Day Seventy-Five: Dip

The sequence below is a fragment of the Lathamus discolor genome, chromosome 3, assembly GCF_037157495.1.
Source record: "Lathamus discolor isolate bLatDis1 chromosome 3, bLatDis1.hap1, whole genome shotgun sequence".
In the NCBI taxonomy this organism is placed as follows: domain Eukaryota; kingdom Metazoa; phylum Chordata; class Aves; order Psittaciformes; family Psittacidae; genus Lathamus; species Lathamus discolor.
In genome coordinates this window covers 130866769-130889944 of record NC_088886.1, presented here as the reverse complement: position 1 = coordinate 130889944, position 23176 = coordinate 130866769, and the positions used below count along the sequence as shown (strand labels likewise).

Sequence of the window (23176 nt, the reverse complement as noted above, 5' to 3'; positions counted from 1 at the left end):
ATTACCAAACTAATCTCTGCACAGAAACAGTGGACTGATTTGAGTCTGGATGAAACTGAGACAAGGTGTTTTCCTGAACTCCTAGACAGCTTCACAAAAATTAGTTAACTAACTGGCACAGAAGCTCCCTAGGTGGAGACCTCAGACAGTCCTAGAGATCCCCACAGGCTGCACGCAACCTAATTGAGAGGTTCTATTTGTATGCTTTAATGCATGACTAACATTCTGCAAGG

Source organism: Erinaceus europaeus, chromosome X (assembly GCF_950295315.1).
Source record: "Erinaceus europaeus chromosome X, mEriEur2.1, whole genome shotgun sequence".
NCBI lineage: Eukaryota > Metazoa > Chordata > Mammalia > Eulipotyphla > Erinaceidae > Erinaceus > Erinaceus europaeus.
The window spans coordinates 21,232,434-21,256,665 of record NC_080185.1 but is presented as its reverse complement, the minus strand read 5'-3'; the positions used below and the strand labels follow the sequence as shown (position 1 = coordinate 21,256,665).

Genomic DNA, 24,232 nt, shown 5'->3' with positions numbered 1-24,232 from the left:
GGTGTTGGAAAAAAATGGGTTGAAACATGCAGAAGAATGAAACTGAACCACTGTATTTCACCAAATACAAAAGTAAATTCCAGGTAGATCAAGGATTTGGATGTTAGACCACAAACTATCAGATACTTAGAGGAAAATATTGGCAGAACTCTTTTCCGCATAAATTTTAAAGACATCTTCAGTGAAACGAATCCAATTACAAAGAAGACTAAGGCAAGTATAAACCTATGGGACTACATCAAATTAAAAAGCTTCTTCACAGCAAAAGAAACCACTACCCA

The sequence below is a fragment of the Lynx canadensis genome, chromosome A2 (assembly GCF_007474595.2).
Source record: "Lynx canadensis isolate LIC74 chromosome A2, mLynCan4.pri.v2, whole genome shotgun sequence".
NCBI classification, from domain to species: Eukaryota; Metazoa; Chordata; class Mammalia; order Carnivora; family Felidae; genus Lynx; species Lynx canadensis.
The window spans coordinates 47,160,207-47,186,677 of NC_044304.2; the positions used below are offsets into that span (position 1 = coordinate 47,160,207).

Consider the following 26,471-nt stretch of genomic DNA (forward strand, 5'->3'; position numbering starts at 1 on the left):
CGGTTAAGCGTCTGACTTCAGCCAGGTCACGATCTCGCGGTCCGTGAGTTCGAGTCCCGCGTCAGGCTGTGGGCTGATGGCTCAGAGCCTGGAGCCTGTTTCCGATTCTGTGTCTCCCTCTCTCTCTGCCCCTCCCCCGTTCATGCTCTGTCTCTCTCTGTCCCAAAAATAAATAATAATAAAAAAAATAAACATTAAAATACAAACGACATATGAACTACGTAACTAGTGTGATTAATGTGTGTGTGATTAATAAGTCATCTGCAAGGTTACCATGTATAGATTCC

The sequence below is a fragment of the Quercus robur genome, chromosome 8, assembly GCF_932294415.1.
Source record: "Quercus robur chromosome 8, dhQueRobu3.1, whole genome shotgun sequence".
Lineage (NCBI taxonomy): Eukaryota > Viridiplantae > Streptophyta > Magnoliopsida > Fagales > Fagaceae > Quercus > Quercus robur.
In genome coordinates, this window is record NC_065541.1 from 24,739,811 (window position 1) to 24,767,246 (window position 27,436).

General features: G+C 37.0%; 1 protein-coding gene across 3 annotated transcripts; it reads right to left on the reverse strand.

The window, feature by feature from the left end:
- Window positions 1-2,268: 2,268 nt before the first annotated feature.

The girls had heard someone mention it on New Year's Eve and by the next morning they were ready in bathing suits before the bacon was on the table. The swim was to be held at one o'clock, and as these things go, it was going to be quite a mild one—eight degrees and overcast. Not as crowded as May Day, someone said as traffic inched along the Spit. The tide was neither high nor low and one could take a fairly enthusiastic sprint at the water from the top of the boat launch. I suppose in the end it's the momentum that keeps you committed. I imagined the East coast as my mother had described it over the phone the other day: like a fairyland, she'd said. Every tree and bush looking as though it had been dipped in ice, and she lying in bed at night listening to the faint tinkle of branches outside her window tousled by the whims of breezes and cross winds. She'd said it looked magical. Meanwhile, my aunt in another holiday phone call saying, Oh it's just dreadful. Dreadful. That long cringing pause between syllables and the preceding rise in decibels. I couldn't even get out of the driveway for church on Christmas morning. On Chrisssst-----Mas. Just imagine. I explained that I expected the Good Lord would take weather into account and that exceptions could be made. At the beach I tried to imagine jumping into the ocean at 25 below, wrapped in nothing but windchill. Surely they don't still do it. Maybe an indoor pool with the temperature turned down low? I suppose there are those who view the ceremony of it more important than the circumstances, like Aunt Connie on Christmas morning wringing her hands at the sight of a glassy sidewalk. The girls stayed on the fringe of the polar group and made it up to their knees before turning back, rewarded with praise, hot chocolate, and a wooly blanket each, happy to have been part of it and ready for home.